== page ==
Hats off to NASA with the successful launch on Saturday of Curiosity, by far and away the most ambitious and sophisticated robotic lander ever to be sent to another world. The £1800m mission involves a gigantic Martian rover the size of a car and weighing almost a tonne, nuclear powered and which will touch down, hopefully, next to a mountain in Gale crater next August.'Hopefully' because there is a LOT that could go wrong with this mission. Curiosity is such a big machine, and so heavy (even in 0.38g Martian gravity) that NASA's standard 'airbag' landing technique (inflate a cluster of air-filled balloons around the desecending probe to cushion its final touchdown - sounds crazy, but it works) has been jettisoned in favour of a Heath-Robinsoneque 'Sky Crane' landing system, which will see the probe first slowed down by air friction, the parachutes, then retro-rockets and finally an elaborate shenanigans whereby the rover will be lowered to the surface from a hovering platform on cables.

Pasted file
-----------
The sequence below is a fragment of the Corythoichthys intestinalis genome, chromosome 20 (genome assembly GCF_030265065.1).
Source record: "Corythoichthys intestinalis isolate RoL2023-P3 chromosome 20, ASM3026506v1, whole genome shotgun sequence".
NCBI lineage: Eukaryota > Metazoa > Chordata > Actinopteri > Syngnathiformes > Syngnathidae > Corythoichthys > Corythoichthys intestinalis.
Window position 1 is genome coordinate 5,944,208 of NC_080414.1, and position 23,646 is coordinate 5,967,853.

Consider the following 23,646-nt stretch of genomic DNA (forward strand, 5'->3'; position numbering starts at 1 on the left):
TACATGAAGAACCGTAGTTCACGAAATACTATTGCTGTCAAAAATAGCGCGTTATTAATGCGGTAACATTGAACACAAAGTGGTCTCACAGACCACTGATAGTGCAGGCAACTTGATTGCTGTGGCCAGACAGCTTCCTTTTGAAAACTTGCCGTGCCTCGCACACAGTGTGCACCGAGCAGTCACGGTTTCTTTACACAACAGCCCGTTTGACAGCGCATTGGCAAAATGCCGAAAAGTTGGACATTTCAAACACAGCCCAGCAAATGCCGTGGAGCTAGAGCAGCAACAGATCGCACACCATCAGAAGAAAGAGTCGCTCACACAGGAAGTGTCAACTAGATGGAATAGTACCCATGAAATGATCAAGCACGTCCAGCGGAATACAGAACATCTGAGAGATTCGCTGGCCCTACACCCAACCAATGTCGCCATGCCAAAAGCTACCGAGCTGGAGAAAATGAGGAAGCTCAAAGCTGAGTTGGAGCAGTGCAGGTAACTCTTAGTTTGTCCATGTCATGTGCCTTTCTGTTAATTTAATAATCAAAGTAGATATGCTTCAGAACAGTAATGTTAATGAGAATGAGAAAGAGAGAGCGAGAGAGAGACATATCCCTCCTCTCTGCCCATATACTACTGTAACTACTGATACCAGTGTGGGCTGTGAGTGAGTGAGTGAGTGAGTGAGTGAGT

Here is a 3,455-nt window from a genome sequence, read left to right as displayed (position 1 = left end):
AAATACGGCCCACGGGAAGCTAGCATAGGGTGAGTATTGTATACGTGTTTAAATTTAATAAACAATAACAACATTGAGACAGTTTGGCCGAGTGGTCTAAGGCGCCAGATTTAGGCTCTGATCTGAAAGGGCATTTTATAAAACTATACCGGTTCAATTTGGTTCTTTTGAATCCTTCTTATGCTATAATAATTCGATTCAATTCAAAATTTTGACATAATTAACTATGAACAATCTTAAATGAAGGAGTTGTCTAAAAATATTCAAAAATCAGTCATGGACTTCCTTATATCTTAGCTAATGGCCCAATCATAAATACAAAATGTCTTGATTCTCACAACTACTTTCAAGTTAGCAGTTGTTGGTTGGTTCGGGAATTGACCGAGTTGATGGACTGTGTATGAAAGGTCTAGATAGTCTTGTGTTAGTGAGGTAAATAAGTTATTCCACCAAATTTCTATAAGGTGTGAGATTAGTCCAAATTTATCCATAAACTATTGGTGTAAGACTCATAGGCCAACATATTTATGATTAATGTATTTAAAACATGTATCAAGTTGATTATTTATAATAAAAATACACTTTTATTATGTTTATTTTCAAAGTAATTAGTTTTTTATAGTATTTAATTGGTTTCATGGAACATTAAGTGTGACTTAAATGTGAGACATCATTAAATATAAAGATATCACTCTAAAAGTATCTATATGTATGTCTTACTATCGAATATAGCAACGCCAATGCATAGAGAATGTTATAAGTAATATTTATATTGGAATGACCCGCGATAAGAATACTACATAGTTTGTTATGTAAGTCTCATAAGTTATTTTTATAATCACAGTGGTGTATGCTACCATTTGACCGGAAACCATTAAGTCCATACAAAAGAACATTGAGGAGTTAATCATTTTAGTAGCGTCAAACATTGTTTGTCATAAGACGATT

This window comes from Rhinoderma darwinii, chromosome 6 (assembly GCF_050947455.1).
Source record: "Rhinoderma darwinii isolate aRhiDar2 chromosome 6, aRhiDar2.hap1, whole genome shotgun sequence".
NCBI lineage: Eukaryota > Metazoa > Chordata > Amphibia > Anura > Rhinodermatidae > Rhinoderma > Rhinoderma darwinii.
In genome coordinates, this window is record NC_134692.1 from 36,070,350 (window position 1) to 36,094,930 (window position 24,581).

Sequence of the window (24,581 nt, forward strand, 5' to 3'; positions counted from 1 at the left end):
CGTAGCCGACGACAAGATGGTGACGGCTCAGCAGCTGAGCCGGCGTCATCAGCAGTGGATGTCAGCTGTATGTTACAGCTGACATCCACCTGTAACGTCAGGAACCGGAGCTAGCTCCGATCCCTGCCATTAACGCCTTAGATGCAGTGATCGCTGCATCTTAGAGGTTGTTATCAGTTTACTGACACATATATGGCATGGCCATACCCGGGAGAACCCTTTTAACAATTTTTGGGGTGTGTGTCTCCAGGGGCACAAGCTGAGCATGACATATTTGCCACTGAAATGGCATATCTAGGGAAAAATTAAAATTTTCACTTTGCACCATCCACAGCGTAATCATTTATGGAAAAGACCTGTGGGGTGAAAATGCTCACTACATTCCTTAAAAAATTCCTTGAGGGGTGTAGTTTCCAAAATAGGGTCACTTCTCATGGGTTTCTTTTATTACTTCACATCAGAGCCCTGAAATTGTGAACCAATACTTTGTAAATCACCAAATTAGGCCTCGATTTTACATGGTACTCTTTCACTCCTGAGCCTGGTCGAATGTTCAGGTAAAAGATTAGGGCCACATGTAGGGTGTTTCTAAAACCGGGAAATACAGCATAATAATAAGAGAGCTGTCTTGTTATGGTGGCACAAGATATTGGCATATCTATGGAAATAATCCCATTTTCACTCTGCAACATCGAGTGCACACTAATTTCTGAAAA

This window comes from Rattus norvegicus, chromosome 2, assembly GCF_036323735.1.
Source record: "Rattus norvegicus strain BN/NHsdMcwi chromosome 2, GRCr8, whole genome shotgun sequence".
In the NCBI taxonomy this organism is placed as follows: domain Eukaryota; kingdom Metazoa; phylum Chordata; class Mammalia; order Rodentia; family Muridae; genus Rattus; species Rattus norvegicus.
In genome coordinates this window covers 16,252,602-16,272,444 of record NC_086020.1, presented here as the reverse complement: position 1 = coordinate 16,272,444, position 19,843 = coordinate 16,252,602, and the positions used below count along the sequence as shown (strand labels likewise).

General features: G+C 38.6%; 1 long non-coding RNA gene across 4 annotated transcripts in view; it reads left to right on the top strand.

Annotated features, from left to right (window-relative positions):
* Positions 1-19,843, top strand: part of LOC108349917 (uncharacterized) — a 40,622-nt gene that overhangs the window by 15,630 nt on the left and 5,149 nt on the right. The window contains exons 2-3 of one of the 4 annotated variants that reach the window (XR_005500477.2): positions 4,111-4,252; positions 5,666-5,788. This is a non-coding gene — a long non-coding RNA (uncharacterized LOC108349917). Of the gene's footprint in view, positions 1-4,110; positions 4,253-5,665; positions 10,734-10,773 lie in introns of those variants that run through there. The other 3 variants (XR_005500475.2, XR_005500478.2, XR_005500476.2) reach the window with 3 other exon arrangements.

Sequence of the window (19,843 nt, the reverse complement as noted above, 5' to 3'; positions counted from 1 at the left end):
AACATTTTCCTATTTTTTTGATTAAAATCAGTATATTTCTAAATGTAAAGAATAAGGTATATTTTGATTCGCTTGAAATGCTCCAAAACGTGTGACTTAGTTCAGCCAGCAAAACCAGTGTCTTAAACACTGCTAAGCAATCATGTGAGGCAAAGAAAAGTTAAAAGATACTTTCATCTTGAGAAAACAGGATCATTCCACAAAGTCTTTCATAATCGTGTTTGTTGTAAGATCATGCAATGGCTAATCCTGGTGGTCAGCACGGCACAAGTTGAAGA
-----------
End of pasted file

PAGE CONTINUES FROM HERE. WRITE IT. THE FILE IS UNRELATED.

|Mars Southern Polar Ice Cap - Image NASA|
According to one scientist's controversial take, the simultaneous rise in temperatures on Earth and Mars indicates a natural—and not a human—cause for global warming. But the vast majority of experts maintain that humans are responsible for Earth's climate changes and that the Mars phenomenon is mere coincidence.